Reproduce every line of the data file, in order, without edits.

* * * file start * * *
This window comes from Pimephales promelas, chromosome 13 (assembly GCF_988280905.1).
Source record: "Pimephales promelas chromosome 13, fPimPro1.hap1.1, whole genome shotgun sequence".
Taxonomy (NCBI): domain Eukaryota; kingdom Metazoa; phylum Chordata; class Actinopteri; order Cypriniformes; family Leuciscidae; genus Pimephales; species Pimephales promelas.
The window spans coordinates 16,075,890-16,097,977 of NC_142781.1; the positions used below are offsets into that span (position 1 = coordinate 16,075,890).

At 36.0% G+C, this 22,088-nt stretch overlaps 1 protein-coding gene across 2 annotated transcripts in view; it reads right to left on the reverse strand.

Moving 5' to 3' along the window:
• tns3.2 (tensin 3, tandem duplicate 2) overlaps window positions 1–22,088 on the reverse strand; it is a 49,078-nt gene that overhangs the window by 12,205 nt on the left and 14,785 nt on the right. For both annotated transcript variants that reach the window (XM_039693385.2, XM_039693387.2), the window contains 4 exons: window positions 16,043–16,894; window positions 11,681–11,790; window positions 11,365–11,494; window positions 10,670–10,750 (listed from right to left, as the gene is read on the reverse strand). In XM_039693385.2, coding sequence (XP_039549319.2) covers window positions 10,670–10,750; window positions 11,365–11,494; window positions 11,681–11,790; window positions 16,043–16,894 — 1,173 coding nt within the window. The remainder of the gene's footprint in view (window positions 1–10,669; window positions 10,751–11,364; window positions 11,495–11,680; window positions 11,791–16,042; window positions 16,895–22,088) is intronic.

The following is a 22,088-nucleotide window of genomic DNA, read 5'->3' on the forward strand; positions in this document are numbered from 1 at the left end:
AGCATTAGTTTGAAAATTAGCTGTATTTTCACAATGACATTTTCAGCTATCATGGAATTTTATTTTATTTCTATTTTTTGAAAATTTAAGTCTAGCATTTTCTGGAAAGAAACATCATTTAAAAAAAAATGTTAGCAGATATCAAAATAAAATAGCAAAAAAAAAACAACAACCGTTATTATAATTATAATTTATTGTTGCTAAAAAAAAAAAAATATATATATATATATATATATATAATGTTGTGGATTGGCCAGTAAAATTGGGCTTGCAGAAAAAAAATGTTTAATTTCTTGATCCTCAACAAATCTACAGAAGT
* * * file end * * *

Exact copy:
This window comes from Pimephales promelas, chromosome 13 (assembly GCF_988280905.1).
Source record: "Pimephales promelas chromosome 13, fPimPro1.hap1.1, whole genome shotgun sequence".
Taxonomy (NCBI): domain Eukaryota; kingdom Metazoa; phylum Chordata; class Actinopteri; order Cypriniformes; family Leuciscidae; genus Pimephales; species Pimephales promelas.
The window spans coordinates 16,075,890-16,097,977 of NC_142781.1; the positions used below are offsets into that span (position 1 = coordinate 16,075,890).

At 36.0% G+C, this 22,088-nt stretch overlaps 1 protein-coding gene across 2 annotated transcripts in view; it reads right to left on the reverse strand.

Moving 5' to 3' along the window:
• tns3.2 (tensin 3, tandem duplicate 2) overlaps window positions 1–22,088 on the reverse strand; it is a 49,078-nt gene that overhangs the window by 12,205 nt on the left and 14,785 nt on the right. For both annotated transcript variants that reach the window (XM_039693385.2, XM_039693387.2), the window contains 4 exons: window positions 16,043–16,894; window positions 11,681–11,790; window positions 11,365–11,494; window positions 10,670–10,750 (listed from right to left, as the gene is read on the reverse strand). In XM_039693385.2, coding sequence (XP_039549319.2) covers window positions 10,670–10,750; window positions 11,365–11,494; window positions 11,681–11,790; window positions 16,043–16,894 — 1,173 coding nt within the window. The remainder of the gene's footprint in view (window positions 1–10,669; window positions 10,751–11,364; window positions 11,495–11,680; window positions 11,791–16,042; window positions 16,895–22,088) is intronic.

The following is a 22,088-nucleotide window of genomic DNA, read 5'->3' on the forward strand; positions in this document are numbered from 1 at the left end:
AGCATTAGTTTGAAAATTAGCTGTATTTTCACAATGACATTTTCAGCTATCATGGAATTTTATTTTATTTCTATTTTTTGAAAATTTAAGTCTAGCATTTTCTGGAAAGAAACATCATTTAAAAAAAAATGTTAGCAGATATCAAAATAAAATAGCAAAAAAAAAACAACAACCGTTATTATAATTATAATTTATTGTTGCTAAAAAAAAAAAAATATATATATATATATATATATATAATGTTGTGGATTGGCCAGTAAAATTGGGCTTGCAGAAAAAAAATGTTTAATTTCTTGATCCTCAACAAATCTACAGAAGT